A few years later, I went to war in Iraq. I saw friends die and took part in a process and system of killing that that was justified by a non-existent, made-up threat to American national security. A foreign nation, innocent of any crimes against the United States, was plunged into a barbaric and horrifying civil war, a war that is still slaughtering its citizens. Even with all of the mendacity and madness of the Iraq War, coming home plagued with survivor’s guilt and moral injury, you still believe in the institutions, you still believe in the ideals and principles that say you will not be forgotten, that your nation owes you a debt and that debt will always be met.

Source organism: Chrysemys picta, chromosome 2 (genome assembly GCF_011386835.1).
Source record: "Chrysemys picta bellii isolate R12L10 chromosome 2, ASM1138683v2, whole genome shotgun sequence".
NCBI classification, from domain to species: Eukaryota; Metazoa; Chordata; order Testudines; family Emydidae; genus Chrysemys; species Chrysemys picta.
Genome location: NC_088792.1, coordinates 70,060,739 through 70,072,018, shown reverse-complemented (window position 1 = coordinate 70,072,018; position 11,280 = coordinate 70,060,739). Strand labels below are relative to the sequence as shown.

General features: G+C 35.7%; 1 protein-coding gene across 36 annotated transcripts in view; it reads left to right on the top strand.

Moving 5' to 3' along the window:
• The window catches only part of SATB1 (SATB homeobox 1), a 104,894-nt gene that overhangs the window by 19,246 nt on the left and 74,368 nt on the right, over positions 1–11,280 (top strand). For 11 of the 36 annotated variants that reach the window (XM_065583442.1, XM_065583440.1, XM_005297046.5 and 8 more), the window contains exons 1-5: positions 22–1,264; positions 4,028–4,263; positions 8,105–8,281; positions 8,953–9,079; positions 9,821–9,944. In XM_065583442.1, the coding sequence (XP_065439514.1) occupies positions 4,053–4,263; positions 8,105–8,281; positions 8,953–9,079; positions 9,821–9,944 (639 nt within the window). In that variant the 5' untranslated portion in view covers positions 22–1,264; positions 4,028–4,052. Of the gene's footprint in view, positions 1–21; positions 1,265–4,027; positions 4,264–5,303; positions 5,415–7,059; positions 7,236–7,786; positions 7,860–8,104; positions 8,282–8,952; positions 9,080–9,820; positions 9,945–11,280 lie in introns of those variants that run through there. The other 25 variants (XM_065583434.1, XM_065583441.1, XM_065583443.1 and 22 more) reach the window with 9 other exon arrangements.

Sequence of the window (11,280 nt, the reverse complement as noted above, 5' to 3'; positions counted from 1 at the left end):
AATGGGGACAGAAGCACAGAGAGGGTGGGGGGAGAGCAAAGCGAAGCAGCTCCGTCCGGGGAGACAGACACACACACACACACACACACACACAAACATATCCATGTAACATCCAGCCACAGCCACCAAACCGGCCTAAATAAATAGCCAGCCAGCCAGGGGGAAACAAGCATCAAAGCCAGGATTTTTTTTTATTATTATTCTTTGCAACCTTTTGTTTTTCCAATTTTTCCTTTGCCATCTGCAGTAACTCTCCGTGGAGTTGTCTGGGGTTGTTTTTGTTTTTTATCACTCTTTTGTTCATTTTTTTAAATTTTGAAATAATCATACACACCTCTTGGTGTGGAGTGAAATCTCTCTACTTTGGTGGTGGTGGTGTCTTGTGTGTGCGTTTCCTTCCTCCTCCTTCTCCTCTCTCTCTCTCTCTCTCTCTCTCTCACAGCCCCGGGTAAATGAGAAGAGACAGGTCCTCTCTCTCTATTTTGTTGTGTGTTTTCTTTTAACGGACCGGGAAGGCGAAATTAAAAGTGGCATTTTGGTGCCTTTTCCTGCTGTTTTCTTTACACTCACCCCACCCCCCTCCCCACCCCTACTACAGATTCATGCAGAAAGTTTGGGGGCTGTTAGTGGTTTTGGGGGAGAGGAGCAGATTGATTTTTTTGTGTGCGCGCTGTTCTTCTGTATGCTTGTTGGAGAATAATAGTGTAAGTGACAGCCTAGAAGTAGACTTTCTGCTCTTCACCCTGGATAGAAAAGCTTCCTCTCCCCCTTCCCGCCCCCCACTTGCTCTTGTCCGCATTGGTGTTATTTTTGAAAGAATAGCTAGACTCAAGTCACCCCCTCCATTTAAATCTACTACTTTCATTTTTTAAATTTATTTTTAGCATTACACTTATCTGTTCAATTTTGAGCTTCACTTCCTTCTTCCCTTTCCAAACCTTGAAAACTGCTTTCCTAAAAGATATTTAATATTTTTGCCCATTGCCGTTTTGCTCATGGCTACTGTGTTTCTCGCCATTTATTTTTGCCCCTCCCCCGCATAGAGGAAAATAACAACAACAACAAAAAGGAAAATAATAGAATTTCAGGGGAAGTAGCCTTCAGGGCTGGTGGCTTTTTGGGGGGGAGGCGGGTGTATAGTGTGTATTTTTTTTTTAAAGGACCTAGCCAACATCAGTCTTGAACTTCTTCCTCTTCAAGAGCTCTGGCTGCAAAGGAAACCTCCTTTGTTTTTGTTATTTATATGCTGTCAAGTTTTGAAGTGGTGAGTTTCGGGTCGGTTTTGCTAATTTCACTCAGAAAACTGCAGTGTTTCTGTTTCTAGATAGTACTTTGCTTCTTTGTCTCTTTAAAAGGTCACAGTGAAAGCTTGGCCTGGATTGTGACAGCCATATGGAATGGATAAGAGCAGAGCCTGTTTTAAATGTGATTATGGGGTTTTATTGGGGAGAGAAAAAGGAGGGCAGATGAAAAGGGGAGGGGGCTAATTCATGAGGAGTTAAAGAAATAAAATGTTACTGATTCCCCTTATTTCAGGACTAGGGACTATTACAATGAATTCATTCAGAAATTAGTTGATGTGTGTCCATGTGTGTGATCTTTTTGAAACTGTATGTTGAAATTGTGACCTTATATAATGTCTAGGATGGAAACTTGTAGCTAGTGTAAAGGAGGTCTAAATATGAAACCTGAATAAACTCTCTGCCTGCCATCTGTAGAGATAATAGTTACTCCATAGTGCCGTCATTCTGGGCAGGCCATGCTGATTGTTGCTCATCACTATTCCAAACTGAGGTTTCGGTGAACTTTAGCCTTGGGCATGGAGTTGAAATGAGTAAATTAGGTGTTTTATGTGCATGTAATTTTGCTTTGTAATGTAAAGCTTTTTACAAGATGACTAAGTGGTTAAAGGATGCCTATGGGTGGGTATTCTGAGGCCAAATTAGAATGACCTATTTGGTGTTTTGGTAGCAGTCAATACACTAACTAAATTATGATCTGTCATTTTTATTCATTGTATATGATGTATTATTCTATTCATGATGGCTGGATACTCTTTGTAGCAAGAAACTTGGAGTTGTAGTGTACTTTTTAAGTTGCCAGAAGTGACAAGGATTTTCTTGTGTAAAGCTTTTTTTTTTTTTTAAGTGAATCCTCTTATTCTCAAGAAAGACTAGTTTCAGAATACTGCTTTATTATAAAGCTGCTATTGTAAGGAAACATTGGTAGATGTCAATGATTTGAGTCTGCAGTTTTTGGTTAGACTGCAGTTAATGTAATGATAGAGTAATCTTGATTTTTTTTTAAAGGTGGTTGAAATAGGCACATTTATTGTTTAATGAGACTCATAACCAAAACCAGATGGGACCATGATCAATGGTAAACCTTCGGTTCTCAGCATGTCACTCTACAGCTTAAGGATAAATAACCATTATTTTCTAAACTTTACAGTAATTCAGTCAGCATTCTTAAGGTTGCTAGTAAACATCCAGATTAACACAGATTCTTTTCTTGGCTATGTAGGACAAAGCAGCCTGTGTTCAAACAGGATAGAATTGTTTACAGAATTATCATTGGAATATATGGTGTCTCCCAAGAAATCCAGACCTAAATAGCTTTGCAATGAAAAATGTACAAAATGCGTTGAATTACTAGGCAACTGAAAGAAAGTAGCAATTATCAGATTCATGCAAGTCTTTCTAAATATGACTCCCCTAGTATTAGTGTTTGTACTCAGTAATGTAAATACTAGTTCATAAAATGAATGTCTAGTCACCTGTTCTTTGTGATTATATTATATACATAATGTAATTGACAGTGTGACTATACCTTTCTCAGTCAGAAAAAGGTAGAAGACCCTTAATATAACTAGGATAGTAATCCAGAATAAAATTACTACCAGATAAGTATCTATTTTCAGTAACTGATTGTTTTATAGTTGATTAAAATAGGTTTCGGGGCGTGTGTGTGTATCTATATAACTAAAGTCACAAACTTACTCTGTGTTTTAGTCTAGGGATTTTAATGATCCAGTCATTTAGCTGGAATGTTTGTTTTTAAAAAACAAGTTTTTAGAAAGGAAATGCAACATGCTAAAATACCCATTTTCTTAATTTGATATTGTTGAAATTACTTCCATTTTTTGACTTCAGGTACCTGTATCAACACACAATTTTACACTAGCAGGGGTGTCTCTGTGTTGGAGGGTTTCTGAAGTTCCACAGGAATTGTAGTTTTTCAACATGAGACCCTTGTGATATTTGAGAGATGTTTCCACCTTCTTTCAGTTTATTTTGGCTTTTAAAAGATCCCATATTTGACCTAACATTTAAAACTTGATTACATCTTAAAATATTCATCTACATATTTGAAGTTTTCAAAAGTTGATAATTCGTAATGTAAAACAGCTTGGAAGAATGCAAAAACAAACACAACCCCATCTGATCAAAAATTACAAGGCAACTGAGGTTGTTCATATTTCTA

Today I’m not sure if I know any veterans who still believe such platitudes. Most of us cringe at the yellow “Support the Troops” bumper stickers that still adorn some cars — mostly they are the non-magnetic kind that are pasted on and not easily removed. Many Americans would be surprised to know America still has 33,000 troops in Afghanistan, twelve of whom, including two teenagers, were killed this past month in what is America’s historically most unpopular war. We veterans are among the few the few who still pay attention to the mostly unnoticed and pointless dying in a war that 84 percent of Americans are against, andwe also find ourselves cursing under our breath during the cheers and ovations for the veteran without legs in the wheelchair who gets free tickets to a baseball game, but who can’t get timely or thorough physical and mental health care and who has a pretty good chance of killing himself someday. According to Veterans Administration figures, some 22 veterans are now committing suicide every day—and the average hasn’t fallen below18 a day since 9/11, which means that something like a total of 100,000 veterans have killed themselves since then.  Loud clapping, free food and your face on the Jumbo-tron during a rousing rendition of a Lee Greenwood song seems to be what you are owed, not health care, disability assistance, adequate job training or a public and truthful accounting of why these wars were fought and why they were lost. Our youngest veterans, those who bore the brunt of the death and mutilation in these wars, have a 22 percent unemployment rate. The generals who lost these wars teach at Stanford, USC and Yale.